This blind can only be reached by wading through thigh-high water so we had to wear waders - rubber boots that are build into neoprene overalls. The day was expected to start in the mid-thirties so we also had to dress warmly. Shelia told me to be ready with camera, tripod, water, snacks and plenty of warm clothes at 5:00A.M.  We drove about a half hour to Colusa NWR and stopped at the restrooms to change into our waders.  We were screeched at by a couple of barn owls as we got out of the car. 

Then we drove down to the place to park the car, gathered up our gear and walked by flashlight down the path and found the turn to the blind along with a sled/boat in which to put our gear. We pulled the sled behind us as we walked about thirty yards through the water to the tiny blind sitting in a clump of tule (bulrush).

It was still several minutes to first light as we took out some of the little short boards to make places to point our cameras. The blind has two layers of boards that can be removed and then two or three layers of strips of screening and shade cloth. We can shoot from two levels.  The lowest is at just above the bird's heads.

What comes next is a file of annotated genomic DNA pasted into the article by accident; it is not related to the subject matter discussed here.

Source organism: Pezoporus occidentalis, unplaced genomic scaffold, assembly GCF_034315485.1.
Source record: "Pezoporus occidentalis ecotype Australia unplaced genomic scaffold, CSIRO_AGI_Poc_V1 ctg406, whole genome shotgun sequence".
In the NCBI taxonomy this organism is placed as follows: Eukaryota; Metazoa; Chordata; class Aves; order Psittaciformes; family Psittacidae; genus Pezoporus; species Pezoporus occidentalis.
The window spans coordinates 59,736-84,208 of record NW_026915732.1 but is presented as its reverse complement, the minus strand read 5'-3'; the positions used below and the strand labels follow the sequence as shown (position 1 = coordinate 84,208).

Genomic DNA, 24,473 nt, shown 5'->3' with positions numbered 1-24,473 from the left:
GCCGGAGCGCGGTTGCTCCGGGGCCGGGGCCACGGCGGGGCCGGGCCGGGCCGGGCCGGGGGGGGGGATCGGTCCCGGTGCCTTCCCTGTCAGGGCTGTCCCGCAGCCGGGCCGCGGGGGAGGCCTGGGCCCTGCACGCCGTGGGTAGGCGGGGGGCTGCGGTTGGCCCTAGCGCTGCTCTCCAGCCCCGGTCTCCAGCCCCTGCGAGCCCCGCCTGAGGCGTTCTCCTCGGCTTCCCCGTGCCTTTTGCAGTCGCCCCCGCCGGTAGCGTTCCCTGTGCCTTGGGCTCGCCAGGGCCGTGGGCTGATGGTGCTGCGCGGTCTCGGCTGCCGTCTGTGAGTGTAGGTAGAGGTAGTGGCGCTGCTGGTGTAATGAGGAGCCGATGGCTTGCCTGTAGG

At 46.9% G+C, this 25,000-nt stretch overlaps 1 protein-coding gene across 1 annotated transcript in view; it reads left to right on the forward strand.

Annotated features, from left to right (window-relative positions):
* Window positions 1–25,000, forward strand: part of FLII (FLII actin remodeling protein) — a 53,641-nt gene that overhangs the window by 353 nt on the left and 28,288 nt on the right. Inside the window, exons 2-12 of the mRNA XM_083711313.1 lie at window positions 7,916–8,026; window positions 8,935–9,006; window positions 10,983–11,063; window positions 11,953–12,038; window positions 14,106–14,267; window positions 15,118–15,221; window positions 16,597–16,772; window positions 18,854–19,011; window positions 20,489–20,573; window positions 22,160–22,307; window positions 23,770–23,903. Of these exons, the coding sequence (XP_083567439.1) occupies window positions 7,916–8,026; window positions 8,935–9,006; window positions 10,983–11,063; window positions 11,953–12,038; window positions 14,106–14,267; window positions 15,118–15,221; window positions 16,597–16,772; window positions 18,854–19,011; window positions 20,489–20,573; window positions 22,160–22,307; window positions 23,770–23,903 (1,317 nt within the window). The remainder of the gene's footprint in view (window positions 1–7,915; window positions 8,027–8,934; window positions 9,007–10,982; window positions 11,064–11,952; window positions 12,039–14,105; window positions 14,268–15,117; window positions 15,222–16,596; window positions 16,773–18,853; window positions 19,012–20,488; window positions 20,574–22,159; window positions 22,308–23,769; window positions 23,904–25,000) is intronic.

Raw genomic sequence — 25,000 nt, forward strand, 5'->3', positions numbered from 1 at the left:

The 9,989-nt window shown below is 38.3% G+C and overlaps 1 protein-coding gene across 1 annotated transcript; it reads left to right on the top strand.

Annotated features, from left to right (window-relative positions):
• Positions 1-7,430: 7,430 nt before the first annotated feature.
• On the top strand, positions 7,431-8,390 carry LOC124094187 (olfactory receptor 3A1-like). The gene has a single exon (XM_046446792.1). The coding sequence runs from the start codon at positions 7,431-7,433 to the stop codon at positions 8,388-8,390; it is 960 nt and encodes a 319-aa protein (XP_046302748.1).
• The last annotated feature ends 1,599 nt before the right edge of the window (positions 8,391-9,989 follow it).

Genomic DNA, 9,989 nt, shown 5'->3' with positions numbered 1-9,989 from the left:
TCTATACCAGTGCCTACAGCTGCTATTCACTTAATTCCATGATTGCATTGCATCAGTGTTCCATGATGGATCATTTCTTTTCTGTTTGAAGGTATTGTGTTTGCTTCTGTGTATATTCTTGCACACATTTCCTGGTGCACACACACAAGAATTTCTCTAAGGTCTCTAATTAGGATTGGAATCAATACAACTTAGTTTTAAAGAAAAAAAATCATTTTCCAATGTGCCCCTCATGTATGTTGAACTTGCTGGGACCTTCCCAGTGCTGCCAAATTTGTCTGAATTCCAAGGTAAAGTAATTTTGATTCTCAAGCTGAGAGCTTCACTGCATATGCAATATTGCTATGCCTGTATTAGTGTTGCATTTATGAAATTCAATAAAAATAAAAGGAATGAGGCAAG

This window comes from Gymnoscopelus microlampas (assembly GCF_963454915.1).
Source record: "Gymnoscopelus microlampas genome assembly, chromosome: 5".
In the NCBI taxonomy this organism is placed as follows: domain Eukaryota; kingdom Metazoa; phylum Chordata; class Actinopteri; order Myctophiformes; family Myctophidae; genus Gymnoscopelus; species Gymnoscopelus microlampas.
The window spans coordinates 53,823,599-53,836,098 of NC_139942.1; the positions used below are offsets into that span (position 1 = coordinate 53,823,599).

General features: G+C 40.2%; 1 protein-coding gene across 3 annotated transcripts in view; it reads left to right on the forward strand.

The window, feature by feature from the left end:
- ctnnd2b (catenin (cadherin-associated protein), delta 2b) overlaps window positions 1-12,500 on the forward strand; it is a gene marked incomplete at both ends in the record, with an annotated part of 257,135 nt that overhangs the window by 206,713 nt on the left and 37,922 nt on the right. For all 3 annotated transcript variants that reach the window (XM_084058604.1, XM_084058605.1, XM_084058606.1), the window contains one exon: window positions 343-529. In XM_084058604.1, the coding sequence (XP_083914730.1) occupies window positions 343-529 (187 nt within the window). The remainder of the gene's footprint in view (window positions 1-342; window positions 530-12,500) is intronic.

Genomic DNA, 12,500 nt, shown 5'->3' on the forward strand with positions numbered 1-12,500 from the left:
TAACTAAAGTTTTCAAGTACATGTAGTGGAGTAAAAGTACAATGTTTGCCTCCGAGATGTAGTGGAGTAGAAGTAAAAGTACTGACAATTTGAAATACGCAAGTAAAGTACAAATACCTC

We had to move quietly and be careful as we stuck our cameras out through all the layers of screening in order to not alarm the birds. In a few minutes, we had our gear stored, cameras ready and were sitting and eating our cereal bars and listening to the geese come back to the refuge from their nightly foraging. Then, as it got lighter, we started to see the dark forms of coots and then mallards. By 7:30, the birds were getting active and feeding and grooming. I think I must have taken about 1000 pictures. 

Shelia took pictures of me for my blog but declined to star in it. 

On a little break while waiting for more birds

Coots appeared first
What big yellow feet you have



Mallards and coots were the most numerous in our photography area
I'm SOO handsome
We had two male and one female cinnamon teal. They breed here and are the most common teal.
This pie-billed grebe swam through the blind area and was gone in about three shots
Morning stretch
A female ringed-neck duck swam through our field a couple of times
Gadwell pair
Greater white-fronted geese
Gotta polish my image

Mallard and cinnamon teal pair
Ahhhhhhhh
Leaving
Car bound
Finished with the blind  but the birding never stops